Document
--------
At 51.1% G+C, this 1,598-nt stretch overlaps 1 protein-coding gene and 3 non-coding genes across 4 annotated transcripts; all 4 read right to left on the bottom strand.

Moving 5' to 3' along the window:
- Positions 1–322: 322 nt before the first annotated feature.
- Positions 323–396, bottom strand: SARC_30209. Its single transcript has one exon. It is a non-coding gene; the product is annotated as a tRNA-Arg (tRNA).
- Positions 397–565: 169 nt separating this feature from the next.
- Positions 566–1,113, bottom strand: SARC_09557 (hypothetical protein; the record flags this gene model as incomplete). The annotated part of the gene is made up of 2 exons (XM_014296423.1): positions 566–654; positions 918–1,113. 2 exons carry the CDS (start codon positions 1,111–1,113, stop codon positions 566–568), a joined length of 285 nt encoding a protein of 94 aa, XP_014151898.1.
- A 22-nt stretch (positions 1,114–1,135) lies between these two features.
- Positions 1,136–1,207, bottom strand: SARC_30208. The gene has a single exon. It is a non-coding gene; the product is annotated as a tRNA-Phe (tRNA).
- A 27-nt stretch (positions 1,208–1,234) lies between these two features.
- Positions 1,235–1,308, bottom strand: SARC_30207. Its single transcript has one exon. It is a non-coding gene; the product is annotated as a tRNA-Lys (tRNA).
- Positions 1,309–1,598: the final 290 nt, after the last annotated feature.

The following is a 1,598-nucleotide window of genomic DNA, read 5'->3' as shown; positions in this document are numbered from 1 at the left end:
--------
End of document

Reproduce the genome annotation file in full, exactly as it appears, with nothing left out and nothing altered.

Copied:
At 51.1% G+C, this 1,598-nt stretch overlaps 1 protein-coding gene and 3 non-coding genes across 4 annotated transcripts; all 4 read right to left on the bottom strand.

Moving 5' to 3' along the window:
- Positions 1–322: 322 nt before the first annotated feature.
- Positions 323–396, bottom strand: SARC_30209. Its single transcript has one exon. It is a non-coding gene; the product is annotated as a tRNA-Arg (tRNA).
- Positions 397–565: 169 nt separating this feature from the next.
- Positions 566–1,113, bottom strand: SARC_09557 (hypothetical protein; the record flags this gene model as incomplete). The annotated part of the gene is made up of 2 exons (XM_014296423.1): positions 566–654; positions 918–1,113. 2 exons carry the CDS (start codon positions 1,111–1,113, stop codon positions 566–568), a joined length of 285 nt encoding a protein of 94 aa, XP_014151898.1.
- A 22-nt stretch (positions 1,114–1,135) lies between these two features.
- Positions 1,136–1,207, bottom strand: SARC_30208. The gene has a single exon. It is a non-coding gene; the product is annotated as a tRNA-Phe (tRNA).
- A 27-nt stretch (positions 1,208–1,234) lies between these two features.
- Positions 1,235–1,308, bottom strand: SARC_30207. Its single transcript has one exon. It is a non-coding gene; the product is annotated as a tRNA-Lys (tRNA).
- Positions 1,309–1,598: the final 290 nt, after the last annotated feature.

The following is a 1,598-nucleotide window of genomic DNA, read 5'->3' as shown; positions in this document are numbered from 1 at the left end: